TALLAHASSEE, Fla., Oct. 9 (UPI) -- U.S. scientists say they've determined why a 10-foot storm surge from Hurricane Dennis last year was about 4 feet higher than forecast.
The storm passed North Florida on July 10, 2005, causing a 10-foot storm surge in some areas along Apalachee Bay -- a higher-than-forecast surge that couldn't be explained by the local winds that conventionally drive storm surge.
Now, scientists at Florida State University and the National Oceanic and Atmospheric Administration have found the surge in Apalachee Bay was amplified by a "trapped wave" that originated off the southwest Florida coast.
The discovery of the previously undocumented storm surge phenomenon has changed how NOAA's National Hurricane Center prepares storm surge models for the Gulf of Mexico. The new modeling procedures, said forecasters, will help improve the accuracy of storm surge forecasts for the entire Gulf coast from Florida to Texas.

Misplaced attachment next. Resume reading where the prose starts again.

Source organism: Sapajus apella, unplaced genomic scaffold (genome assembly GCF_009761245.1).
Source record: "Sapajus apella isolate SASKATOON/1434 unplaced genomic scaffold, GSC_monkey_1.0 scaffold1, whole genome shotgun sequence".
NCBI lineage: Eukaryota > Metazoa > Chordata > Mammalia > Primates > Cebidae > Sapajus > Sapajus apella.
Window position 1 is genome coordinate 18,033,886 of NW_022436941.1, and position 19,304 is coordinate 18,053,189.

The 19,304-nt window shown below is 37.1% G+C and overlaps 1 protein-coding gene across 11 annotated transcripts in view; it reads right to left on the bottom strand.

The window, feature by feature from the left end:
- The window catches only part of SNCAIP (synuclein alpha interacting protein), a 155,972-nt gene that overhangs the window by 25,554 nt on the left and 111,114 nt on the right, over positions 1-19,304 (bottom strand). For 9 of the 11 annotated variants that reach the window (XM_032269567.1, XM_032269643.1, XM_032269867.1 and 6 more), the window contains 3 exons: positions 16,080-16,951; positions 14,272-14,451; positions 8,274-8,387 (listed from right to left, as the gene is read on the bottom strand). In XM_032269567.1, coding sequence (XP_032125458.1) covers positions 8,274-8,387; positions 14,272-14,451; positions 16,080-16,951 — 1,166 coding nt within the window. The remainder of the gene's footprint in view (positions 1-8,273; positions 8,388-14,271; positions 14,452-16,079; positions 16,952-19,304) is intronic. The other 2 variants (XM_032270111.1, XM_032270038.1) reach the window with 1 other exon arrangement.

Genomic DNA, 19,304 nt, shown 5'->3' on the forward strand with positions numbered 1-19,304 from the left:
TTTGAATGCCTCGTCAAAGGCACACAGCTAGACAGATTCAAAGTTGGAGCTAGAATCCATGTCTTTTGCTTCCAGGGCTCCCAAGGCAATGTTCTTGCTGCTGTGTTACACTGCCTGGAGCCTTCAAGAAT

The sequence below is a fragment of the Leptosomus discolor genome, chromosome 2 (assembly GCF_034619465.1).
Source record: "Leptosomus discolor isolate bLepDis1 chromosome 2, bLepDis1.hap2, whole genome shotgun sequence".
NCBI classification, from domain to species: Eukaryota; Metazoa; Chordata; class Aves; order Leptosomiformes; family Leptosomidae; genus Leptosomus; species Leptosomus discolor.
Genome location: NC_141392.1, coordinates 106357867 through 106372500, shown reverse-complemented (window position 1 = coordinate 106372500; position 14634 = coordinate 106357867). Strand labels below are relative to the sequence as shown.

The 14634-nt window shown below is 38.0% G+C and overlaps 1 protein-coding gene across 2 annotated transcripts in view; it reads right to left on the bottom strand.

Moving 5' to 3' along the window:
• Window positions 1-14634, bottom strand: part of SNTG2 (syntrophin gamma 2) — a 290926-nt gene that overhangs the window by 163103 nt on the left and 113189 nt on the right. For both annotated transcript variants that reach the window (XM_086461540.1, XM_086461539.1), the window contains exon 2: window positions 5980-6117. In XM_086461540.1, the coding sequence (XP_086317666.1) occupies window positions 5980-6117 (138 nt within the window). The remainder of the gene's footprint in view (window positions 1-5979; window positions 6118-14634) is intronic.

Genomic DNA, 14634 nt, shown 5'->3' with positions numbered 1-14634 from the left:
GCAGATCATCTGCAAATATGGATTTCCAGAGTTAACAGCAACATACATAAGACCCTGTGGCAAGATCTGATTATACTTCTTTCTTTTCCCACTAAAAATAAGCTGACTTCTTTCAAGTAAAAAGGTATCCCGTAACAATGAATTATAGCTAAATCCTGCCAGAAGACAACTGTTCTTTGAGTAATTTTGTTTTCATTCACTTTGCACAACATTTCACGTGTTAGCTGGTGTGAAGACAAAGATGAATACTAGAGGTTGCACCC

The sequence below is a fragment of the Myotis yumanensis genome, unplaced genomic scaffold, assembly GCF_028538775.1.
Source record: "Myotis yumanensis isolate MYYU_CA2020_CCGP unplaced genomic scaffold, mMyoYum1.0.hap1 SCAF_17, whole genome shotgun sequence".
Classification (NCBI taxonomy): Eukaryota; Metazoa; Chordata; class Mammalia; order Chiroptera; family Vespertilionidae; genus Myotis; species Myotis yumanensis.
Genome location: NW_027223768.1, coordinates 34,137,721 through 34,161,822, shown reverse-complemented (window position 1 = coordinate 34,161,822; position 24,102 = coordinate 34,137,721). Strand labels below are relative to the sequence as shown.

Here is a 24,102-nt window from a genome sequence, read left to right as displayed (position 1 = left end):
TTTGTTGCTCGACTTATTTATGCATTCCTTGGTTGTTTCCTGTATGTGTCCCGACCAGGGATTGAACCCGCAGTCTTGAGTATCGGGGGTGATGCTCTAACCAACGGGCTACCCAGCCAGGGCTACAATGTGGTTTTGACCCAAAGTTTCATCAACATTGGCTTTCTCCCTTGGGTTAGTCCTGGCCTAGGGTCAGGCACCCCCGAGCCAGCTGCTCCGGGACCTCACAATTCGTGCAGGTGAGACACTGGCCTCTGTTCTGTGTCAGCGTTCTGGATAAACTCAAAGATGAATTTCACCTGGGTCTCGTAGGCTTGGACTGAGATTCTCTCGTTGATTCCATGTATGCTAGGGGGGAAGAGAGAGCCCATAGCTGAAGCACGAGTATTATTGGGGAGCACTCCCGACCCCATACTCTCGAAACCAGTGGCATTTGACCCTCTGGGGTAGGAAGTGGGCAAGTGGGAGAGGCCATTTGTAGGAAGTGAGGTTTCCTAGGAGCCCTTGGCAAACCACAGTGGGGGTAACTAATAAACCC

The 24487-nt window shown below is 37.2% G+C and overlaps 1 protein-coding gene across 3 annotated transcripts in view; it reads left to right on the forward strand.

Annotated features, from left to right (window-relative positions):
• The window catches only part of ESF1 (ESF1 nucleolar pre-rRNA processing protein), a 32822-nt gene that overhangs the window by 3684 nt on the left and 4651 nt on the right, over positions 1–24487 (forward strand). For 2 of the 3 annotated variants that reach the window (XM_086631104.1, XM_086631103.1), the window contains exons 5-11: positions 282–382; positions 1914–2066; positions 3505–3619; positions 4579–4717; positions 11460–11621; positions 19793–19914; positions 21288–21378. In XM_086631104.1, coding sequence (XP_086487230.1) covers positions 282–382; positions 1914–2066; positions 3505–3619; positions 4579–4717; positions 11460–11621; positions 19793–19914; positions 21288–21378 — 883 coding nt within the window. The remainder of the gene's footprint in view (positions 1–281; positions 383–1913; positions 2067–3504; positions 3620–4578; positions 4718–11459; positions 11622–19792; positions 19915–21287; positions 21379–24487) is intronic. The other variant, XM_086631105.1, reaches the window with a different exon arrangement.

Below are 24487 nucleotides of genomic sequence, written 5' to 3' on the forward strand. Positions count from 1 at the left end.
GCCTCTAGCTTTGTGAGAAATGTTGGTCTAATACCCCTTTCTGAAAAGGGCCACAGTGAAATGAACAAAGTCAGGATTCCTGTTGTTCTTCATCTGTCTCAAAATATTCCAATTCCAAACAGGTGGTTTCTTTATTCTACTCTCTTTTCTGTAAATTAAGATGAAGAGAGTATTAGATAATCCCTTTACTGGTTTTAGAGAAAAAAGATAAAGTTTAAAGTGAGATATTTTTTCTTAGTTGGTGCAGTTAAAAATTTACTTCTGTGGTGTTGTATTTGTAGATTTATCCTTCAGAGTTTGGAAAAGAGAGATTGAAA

The research by Steven Morey, Mark Bourassa, Dmitry Dukhovskoy and James O'Brien of FSU's Center for Ocean Atmospheric Prediction Studies and Stephen Baig of NOAA's Tropical Prediction Center of the National Hurricane Center appears in the Oct. 4 issue of the journal Geophysical Research Letters.